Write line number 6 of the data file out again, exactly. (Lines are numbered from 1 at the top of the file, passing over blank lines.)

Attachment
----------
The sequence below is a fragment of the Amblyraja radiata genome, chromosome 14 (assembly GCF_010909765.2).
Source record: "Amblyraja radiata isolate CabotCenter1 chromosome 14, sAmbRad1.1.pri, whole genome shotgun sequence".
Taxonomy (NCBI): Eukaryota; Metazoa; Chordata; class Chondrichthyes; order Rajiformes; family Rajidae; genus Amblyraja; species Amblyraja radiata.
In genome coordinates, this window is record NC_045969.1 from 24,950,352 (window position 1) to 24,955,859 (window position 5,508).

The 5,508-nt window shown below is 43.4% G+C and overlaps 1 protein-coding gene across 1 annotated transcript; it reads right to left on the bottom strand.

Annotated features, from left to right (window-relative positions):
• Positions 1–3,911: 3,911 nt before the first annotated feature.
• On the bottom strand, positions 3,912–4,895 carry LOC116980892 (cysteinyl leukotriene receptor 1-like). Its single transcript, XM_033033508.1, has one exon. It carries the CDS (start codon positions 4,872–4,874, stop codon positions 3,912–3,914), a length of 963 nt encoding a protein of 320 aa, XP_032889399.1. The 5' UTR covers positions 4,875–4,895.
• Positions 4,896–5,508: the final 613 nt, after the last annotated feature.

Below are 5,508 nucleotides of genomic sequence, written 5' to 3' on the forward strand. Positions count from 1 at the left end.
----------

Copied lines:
Annotated features, from left to right (window-relative positions):